## Abstract

Abstract: Let L be a set of n lines in the plane, not necessarily in general position. We present an efficient algorithm for finding all the vertices of the arrangement A(L) of maximum level, where the level of a vertex v is the number of lines of L that pass strictly below v. The problem, posed in Exercise 8.13 in de Berg et al. (Computational Geometry. Algorithms and Applications. Springer, Berlin (2008)), appears to be much harder than it seems at first sight, as this vertex might not be on the upper envelope of the lines. We first assume that all the lines of L are distinct, and distinguish between two cases, depending on whether or not the upper envelope of L contains a bounded edge. In the former case, we show that the number of lines of L that pass above any maximum level vertex v is only O(log n). In the latter case, we establish a similar property that holds after we remove some of the lines that are incident to the single vertex of the upper envelope. We present algorithms that run, in both cases, in optimal O(nlog n) time. We then consider the case where the lines of L are not necessarily distinct. This setup is more challenging, and for this case we present an algorithm that computes all the maximum-level vertices in time O(n4/3log3n). Finally, we consider a related combinatorial question for degenerate arrangements, where many lines may intersect in a single point, but all the lines are distinct: We bound the complexity of the weightedk-level in such an arrangement, where the weight of a vertex is the number of lines that pass through the vertex. We show that the bound in this case is O(n^{4 / 3}) , which matches the corresponding bound for non-degenerate arrangements, and we use this bound in the analysis of one of our algorithms.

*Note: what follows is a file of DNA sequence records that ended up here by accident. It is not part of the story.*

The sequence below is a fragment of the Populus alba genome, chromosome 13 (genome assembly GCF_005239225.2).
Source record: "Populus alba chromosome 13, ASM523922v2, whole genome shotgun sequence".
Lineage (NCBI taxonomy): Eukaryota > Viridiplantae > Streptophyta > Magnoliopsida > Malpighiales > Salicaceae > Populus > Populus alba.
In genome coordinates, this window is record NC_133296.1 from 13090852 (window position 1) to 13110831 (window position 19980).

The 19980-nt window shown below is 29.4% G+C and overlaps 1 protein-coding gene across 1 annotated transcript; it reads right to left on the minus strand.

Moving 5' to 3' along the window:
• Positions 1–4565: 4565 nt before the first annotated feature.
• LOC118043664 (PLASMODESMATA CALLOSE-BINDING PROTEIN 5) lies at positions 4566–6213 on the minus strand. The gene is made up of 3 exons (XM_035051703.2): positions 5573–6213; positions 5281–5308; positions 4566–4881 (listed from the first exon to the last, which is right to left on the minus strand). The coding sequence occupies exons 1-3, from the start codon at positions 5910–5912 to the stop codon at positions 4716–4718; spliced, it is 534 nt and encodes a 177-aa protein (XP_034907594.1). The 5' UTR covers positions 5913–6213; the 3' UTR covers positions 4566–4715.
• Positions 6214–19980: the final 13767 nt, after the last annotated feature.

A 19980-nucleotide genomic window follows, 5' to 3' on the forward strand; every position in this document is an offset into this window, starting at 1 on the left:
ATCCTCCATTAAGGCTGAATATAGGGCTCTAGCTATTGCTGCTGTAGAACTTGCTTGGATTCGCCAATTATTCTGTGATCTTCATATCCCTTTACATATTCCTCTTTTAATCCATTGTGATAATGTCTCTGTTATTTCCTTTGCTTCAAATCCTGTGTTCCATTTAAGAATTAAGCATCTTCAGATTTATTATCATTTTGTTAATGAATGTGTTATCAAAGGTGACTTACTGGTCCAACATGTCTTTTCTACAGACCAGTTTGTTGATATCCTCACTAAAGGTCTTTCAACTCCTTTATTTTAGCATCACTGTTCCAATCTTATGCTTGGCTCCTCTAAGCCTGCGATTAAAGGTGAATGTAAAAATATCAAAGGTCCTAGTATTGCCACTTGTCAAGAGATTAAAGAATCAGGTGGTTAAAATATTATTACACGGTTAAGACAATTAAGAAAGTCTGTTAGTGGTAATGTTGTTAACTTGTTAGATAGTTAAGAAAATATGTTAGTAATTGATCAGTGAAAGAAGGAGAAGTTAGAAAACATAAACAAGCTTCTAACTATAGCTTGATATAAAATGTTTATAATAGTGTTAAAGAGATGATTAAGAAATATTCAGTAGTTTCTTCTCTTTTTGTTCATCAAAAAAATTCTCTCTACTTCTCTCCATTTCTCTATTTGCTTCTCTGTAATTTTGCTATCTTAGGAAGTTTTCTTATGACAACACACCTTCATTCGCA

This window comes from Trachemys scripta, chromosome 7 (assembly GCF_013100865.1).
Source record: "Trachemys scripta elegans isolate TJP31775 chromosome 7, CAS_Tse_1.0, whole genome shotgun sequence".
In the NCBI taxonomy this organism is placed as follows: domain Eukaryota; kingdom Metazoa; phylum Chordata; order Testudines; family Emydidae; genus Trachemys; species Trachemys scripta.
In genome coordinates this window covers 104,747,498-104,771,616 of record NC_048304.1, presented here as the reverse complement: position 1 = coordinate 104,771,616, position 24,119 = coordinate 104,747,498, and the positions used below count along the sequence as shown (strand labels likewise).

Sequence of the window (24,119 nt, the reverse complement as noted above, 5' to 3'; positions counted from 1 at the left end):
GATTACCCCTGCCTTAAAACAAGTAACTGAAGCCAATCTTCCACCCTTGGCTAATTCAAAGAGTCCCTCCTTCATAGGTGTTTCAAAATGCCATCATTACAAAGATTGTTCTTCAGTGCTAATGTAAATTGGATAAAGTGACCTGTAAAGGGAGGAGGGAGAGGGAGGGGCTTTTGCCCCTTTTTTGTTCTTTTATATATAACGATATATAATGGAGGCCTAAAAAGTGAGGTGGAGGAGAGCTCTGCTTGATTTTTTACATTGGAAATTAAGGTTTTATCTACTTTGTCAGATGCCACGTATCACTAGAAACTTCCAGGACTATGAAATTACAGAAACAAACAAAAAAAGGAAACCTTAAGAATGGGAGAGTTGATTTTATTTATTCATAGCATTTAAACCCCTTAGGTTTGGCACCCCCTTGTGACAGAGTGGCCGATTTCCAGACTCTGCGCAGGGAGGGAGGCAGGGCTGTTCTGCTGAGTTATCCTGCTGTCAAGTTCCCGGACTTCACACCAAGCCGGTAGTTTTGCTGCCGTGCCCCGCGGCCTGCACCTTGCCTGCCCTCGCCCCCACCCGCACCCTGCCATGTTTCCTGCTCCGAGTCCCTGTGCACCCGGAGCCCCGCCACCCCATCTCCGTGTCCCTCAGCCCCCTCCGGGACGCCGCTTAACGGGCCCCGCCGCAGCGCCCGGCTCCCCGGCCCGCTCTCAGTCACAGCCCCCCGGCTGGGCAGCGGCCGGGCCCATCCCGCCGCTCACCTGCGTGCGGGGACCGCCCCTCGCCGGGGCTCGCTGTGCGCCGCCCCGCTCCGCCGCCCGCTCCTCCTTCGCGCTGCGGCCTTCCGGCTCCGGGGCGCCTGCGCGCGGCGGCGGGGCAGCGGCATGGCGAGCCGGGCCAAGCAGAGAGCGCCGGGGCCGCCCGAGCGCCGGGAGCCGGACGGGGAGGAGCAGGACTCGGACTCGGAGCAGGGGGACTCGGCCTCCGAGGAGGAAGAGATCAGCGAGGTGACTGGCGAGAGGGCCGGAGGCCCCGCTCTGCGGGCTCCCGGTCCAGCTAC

Original language | English (US) |
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Pages (from-to) | 439-461 |

Number of pages | 23 |

Journal | Discrete and Computational Geometry |

Volume | 67 |

Issue number | 2 |

DOIs | |

State | Published - Mar 2022 |

Externally published | Yes |

## ASJC Scopus subject areas

- Theoretical Computer Science
- Geometry and Topology
- Discrete Mathematics and Combinatorics
- Computational Theory and Mathematics